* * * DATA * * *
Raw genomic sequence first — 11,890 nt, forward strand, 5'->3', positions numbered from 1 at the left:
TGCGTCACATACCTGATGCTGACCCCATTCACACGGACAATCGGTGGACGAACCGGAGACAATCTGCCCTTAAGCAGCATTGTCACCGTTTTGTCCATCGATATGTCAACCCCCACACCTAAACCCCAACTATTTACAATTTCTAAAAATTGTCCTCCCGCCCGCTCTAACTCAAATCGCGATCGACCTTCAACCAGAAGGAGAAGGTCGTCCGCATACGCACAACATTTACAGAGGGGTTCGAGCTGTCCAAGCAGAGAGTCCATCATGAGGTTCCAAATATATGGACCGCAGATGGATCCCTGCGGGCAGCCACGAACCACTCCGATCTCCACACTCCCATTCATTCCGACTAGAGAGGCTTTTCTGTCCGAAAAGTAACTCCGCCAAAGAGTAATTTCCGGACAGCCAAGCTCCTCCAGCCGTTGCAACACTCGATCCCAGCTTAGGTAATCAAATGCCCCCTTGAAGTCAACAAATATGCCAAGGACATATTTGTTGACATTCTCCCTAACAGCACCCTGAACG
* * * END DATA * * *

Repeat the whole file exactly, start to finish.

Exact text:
Raw genomic sequence first — 11,890 nt, forward strand, 5'->3', positions numbered from 1 at the left:
TGCGTCACATACCTGATGCTGACCCCATTCACACGGACAATCGGTGGACGAACCGGAGACAATCTGCCCTTAAGCAGCATTGTCACCGTTTTGTCCATCGATATGTCAACCCCCACACCTAAACCCCAACTATTTACAATTTCTAAAAATTGTCCTCCCGCCCGCTCTAACTCAAATCGCGATCGACCTTCAACCAGAAGGAGAAGGTCGTCCGCATACGCACAACATTTACAGAGGGGTTCGAGCTGTCCAAGCAGAGAGTCCATCATGAGGTTCCAAATATATGGACCGCAGATGGATCCCTGCGGGCAGCCACGAACCACTCCGATCTCCACACTCCCATTCATTCCGACTAGAGAGGCTTTTCTGTCCGAAAAGTAACTCCGCCAAAGAGTAATTTCCGGACAGCCAAGCTCCTCCAGCCGTTGCAACACTCGATCCCAGCTTAGGTAATCAAATGCCCCCTTGAAGTCAACAAATATGCCAAGGACATATTTGTTGACATTCTCCCTAACAGCACCCTGAACG